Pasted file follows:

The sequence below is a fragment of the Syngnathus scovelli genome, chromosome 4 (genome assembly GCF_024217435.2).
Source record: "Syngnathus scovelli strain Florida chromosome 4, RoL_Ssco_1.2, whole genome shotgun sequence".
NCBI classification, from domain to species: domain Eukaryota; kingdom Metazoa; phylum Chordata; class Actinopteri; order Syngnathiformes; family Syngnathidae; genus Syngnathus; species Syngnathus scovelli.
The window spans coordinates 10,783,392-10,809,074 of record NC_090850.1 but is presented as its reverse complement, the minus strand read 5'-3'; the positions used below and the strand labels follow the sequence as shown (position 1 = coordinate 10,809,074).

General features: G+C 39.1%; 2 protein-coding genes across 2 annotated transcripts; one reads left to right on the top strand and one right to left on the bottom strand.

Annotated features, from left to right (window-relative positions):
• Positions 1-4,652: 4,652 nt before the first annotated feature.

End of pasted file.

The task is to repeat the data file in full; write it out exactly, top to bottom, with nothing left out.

The sequence below is a fragment of the Syngnathus scovelli genome, chromosome 4 (genome assembly GCF_024217435.2).
Source record: "Syngnathus scovelli strain Florida chromosome 4, RoL_Ssco_1.2, whole genome shotgun sequence".
NCBI classification, from domain to species: domain Eukaryota; kingdom Metazoa; phylum Chordata; class Actinopteri; order Syngnathiformes; family Syngnathidae; genus Syngnathus; species Syngnathus scovelli.
The window spans coordinates 10,783,392-10,809,074 of record NC_090850.1 but is presented as its reverse complement, the minus strand read 5'-3'; the positions used below and the strand labels follow the sequence as shown (position 1 = coordinate 10,809,074).

General features: G+C 39.1%; 2 protein-coding genes across 2 annotated transcripts; one reads left to right on the top strand and one right to left on the bottom strand.

Annotated features, from left to right (window-relative positions):
• Positions 1-4,652: 4,652 nt before the first annotated feature.